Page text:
Weather and flagging energy levels conspired to persuade me to get Crunluath back in the water before I had completed intended work on the cabin top and deck. Hood and fittings, the hatch kennel and hand rails have been removed for work at home. I had time to fill a few screw holes but the rest of the work will have to wait. One of the unintended by products of my procrastination is how much sleeker Crunluath looks without all the extras we now consider essential for modern sailing: no fence around the edge of the boat, no hood blocking the view from the cockpit,. I am tempted to keep it this way but I suspect I will weaken as soon as we are plugging into a choppy sou-wester off Garroch Head. Safety rails I have always thought to be of dubious value for anyone more than two feet tall: a secure grip, coupled with a harness and strong clip on points has got to be safer. I'll see what I feel comfortable with but I hope to try a few trips in, ” low drag” mode. Either way there is a lot of work to do but the positive side of only one month ashore was no leaks upon relaunching. A few fine days should boost the enthusiasm.
When I first became interested in sailing as a kid, not that I did any actual sailing, it was all in the books of Arthur Ransome, Joshua Slocum, Maurice Griffiths and the wonderfully named Sir Alker Tripp. My yachts were confined to the boating lake in Firth Park, weird balsa wood hard chine contraptions which I thought were the cutting edge of model boat design. They might well have been, just a pity my workmanship was not good enough to match my design skills.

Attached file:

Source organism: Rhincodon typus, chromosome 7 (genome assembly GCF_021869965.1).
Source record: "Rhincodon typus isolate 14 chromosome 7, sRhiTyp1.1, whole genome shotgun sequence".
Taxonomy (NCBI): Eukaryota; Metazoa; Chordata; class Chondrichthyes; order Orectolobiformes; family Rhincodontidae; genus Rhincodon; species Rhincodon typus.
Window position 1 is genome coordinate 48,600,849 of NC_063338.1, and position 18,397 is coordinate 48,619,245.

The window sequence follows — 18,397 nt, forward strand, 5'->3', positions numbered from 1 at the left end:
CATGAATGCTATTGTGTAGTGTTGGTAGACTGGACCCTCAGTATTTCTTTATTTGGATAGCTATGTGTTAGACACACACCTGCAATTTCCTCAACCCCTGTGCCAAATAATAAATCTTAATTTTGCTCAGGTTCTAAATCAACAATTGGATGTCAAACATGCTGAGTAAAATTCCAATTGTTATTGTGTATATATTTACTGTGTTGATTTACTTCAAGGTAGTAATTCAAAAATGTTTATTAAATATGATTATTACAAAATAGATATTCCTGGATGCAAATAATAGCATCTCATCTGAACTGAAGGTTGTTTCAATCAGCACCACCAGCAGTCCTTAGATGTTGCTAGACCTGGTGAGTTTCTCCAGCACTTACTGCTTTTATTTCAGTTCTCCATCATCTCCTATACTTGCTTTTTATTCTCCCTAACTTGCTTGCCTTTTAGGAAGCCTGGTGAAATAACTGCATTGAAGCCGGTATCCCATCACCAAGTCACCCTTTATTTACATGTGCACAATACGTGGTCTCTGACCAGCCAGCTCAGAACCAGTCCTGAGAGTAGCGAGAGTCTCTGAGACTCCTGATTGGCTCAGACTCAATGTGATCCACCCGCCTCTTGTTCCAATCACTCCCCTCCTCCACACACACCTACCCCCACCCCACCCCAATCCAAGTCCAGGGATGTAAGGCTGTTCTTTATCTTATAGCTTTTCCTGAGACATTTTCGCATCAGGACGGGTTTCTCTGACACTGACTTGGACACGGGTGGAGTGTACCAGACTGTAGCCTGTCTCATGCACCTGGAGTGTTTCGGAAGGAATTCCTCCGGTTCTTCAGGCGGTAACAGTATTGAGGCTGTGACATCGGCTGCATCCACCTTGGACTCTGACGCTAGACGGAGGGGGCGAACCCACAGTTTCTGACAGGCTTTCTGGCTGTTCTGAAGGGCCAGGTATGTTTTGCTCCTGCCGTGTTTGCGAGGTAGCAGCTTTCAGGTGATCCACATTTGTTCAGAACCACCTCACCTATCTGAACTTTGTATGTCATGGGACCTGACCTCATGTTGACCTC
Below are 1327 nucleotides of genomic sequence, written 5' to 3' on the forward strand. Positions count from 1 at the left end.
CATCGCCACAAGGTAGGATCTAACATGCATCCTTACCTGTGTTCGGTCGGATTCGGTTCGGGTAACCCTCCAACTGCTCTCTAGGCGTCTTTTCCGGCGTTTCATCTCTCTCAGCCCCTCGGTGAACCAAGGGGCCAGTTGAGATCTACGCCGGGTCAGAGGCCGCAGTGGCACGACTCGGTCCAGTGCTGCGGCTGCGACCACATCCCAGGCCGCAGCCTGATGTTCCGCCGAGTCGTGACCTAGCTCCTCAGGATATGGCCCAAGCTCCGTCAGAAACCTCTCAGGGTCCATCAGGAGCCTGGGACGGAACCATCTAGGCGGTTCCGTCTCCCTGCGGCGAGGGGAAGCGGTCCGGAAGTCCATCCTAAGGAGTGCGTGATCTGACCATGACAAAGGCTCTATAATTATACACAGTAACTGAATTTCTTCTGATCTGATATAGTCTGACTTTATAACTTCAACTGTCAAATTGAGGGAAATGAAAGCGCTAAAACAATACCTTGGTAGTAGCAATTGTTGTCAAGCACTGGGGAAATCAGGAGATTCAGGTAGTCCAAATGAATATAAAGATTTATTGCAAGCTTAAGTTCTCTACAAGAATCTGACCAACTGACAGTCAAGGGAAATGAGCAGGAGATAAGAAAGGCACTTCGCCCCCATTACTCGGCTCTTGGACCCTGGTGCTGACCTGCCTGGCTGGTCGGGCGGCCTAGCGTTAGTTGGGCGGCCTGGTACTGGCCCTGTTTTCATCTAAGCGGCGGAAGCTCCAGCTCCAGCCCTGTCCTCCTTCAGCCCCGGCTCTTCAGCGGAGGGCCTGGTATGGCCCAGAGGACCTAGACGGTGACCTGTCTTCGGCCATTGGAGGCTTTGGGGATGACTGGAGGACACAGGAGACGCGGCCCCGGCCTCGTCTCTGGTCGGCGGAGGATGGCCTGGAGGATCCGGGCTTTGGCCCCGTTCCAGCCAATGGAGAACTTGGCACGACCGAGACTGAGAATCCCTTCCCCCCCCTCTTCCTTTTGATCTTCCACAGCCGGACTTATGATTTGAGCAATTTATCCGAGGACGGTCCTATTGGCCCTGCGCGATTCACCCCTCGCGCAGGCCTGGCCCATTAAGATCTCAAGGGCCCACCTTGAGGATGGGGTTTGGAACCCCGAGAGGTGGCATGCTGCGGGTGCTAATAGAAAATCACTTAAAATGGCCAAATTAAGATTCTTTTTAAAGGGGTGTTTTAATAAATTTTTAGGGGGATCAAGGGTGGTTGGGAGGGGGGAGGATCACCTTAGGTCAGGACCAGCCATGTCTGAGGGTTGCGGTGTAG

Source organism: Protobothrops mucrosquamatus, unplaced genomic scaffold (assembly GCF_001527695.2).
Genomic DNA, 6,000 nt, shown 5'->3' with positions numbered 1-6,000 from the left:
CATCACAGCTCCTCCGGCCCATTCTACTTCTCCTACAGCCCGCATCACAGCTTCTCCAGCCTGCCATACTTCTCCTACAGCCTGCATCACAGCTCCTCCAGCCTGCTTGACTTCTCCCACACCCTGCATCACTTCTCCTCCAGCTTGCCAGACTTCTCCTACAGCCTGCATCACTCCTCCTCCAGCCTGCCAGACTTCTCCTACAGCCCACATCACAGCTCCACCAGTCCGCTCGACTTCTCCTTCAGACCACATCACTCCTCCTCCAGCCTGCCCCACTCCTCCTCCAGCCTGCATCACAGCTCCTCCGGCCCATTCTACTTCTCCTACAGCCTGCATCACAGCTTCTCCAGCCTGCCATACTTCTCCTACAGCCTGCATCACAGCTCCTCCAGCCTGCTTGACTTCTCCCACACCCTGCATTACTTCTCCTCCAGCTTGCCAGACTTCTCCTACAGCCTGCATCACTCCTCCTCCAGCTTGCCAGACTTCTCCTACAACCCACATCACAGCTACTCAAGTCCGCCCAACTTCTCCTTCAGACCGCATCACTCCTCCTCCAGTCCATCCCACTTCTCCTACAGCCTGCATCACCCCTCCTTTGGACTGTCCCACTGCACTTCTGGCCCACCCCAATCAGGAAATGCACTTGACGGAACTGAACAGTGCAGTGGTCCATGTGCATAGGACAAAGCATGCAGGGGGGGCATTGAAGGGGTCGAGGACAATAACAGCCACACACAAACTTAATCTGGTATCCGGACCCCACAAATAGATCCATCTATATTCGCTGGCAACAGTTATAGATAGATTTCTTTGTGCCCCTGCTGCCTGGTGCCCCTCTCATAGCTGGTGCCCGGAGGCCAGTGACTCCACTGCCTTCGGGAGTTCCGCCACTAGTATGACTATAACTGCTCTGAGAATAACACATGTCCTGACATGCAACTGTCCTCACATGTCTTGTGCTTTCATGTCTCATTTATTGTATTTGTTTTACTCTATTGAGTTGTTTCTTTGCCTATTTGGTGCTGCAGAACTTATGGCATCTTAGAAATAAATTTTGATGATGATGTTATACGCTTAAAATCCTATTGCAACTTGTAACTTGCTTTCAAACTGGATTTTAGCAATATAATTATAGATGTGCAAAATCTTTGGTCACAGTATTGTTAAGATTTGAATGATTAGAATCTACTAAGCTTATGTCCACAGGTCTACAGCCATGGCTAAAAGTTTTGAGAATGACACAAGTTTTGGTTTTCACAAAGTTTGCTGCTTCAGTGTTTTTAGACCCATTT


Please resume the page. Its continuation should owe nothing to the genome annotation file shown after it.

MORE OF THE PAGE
Sheffield City Libraries, god bless em, had an amazing set of sailing books considering the city is about as far from the sea as you can get. I reckon the City Librarian in the 1950’s was a closet or even actual yottie. No, this was the era of staunch socialism in Sheffield he could never have admitted to something as posh as sailing. Neither could I. I had to resort to reading Yachting Monthly in the Reading Room of the Central Library and saving pocket money to buy an occasional copy of Yachts and Yachting from Mrs Applebaum’s shop.
Any way, back to Sir Alker Tripp. His book, Under the Cabin Lamp, was really a collection of writings from his back pages articles in Yachting World. It was sumptuously produced in large format with fine bindings, water colours and pen and ink illustrations. It related simple tales of sailing trips and yarns between old salts at anchor in a sheltered creek with a glass of whisky in their hand and very likely a cabin filled with the smoke of pipes and oil lamps.
I recently bought a copy of his book, costing slightly more in real terms than it had on publication. I have enjoyed reminiscing about a youth long gone and have been thankful that for the last eleven years I have had a cosy cabin in my own little ship, though minus the pipe and oil lamp smoke. I have had the occasional evening yarning with old sailors and tonight have good company with a glass of malt, wind in the rigging and an old boat’s creaks and groans, or are they my own bones complaining about yesterday’s activities in the garden?